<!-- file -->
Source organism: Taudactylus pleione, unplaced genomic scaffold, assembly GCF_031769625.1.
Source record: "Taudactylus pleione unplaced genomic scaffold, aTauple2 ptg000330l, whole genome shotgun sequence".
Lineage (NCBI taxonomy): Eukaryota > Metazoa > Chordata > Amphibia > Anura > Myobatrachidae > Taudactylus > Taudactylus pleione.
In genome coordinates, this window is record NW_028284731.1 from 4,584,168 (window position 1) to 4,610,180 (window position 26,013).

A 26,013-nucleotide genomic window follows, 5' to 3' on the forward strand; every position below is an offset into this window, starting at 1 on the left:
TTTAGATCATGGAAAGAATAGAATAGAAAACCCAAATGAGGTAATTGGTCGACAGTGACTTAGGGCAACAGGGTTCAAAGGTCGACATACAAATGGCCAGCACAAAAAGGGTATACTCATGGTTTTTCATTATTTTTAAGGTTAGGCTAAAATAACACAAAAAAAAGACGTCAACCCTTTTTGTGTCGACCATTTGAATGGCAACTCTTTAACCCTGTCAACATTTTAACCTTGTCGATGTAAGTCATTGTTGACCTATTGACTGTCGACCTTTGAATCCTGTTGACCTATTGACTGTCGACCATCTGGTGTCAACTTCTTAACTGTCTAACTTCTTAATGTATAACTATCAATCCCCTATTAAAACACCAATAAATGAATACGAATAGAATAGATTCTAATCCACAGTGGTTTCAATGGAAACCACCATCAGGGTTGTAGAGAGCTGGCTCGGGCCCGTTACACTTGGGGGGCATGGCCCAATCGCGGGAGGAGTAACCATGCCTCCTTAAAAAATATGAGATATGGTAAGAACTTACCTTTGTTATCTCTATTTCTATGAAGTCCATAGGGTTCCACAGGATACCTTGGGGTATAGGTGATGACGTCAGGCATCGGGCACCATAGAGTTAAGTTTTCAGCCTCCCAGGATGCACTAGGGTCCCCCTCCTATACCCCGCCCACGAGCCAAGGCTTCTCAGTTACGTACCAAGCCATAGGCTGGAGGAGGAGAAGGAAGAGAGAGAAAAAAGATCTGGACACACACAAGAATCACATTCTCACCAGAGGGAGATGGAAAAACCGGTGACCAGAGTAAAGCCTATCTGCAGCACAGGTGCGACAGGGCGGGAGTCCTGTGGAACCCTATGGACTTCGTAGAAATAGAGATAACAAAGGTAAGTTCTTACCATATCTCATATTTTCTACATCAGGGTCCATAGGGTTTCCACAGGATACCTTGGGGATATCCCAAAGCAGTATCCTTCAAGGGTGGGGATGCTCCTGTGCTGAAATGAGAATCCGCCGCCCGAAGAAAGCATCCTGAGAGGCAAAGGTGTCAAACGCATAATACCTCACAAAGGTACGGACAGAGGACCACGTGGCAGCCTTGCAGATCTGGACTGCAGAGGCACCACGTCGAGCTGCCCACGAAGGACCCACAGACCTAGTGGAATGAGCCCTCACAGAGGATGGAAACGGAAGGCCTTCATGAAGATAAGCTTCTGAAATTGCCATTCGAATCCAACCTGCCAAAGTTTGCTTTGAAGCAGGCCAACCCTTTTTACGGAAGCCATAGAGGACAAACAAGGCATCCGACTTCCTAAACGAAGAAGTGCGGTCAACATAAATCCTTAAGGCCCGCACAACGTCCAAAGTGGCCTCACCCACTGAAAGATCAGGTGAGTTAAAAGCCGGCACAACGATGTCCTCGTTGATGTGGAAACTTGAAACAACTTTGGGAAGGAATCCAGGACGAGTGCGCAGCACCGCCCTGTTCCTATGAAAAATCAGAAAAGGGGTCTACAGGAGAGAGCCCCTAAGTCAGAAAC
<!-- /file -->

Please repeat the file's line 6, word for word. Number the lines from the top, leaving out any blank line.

TTTAGATCATGGAAAGAATAGAATAGAAAACCCAAATGAGGTAATTGGTCGACAGTGACTTAGGGCAACAGGGTTCAAAGGTCGACATACAAATGGCCAGCACAAAAAGGGTATACTCATGGTTTTTCATTATTTTTAAGGTTAGGCTAAAATAACACAAAAAAAAGACGTCAACCCTTTTTGTGTCGACCATTTGAATGGCAACTCTTTAACCCTGTCAACATTTTAACCTTGTCGATGTAAGTCATTGTTGACCTATTGACTGTCGACCTTTGAATCCTGTTGACCTATTGACTGTCGACCATCTGGTGTCAACTTCTTAACTGTCTAACTTCTTAATGTATAACTATCAATCCCCTATTAAAACACCAATAAATGAATACGAATAGAATAGATTCTAATCCACAGTGGTTTCAATGGAAACCACCATCAGGGTTGTAGAGAGCTGGCTCGGGCCCGTTACACTTGGGGGGCATGGCCCAATCGCGGGAGGAGTAACCATGCCTCCTTAAAAAATATGAGATATGGTAAGAACTTACCTTTGTTATCTCTATTTCTATGAAGTCCATAGGGTTCCACAGGATACCTTGGGGTATAGGTGATGACGTCAGGCATCGGGCACCATAGAGTTAAGTTTTCAGCCTCCCAGGATGCACTAGGGTCCCCCTCCTATACCCCGCCCACGAGCCAAGGCTTCTCAGTTACGTACCAAGCCATAGGCTGGAGGAGGAGAAGGAAGAGAGAGAAAAAAGATCTGGACACACACAAGAATCACATTCTCACCAGAGGGAGATGGAAAAACCGGTGACCAGAGTAAAGCCTATCTGCAGCACAGGTGCGACAGGGCGGGAGTCCTGTGGAACCCTATGGACTTCGTAGAAATAGAGATAACAAAGGTAAGTTCTTACCATATCTCATATTTTCTACATCAGGGTCCATAGGGTTTCCACAGGATACCTTGGGGATATCCCAAAGCAGTATCCTTCAAGGGTGGGGATGCTCCTGTGCTGAAATGAGAATCCGCCGCCCGAAGAAAGCATCCTGAGAGGCAAAGGTGTCAAACGCATAATACCTCACAAAGGTACGGACAGAGGACCACGTGGCAGCCTTGCAGATCTGGACTGCAGAGGCACCACGTCGAGCTGCCCACGAAGGACCCACAGACCTAGTGGAATGAGCCCTCACAGAGGATGGAAACGGAAGGCCTTCATGAAGATAAGCTTCTGAAATTGCCATTCGAATCCAACCTGCCAAAGTTTGCTTTGAAGCAGGCCAACCCTTTTTACGGAAGCCATAGAGGACAAACAAGGCATCCGACTTCCTAAACGAAGAAGTGCGGTCAACATAAATCCTTAAGGCCCGCACAACGTCCAAAGTGGCCTCACCCACTGAAAGATCAGGTGAGTTAAAAGCCGGCACAACGATGTCCTCGTTGATGTGGAAACTTGAAACAACTTTGGGAAGGAATCCAGGACGAGTGCGCAGCACCGCCCTGTTCCTATGAAAAATCAGAAAAGGGGTCTACAGGAGAGAGCCCCTAAGTCAGAAAC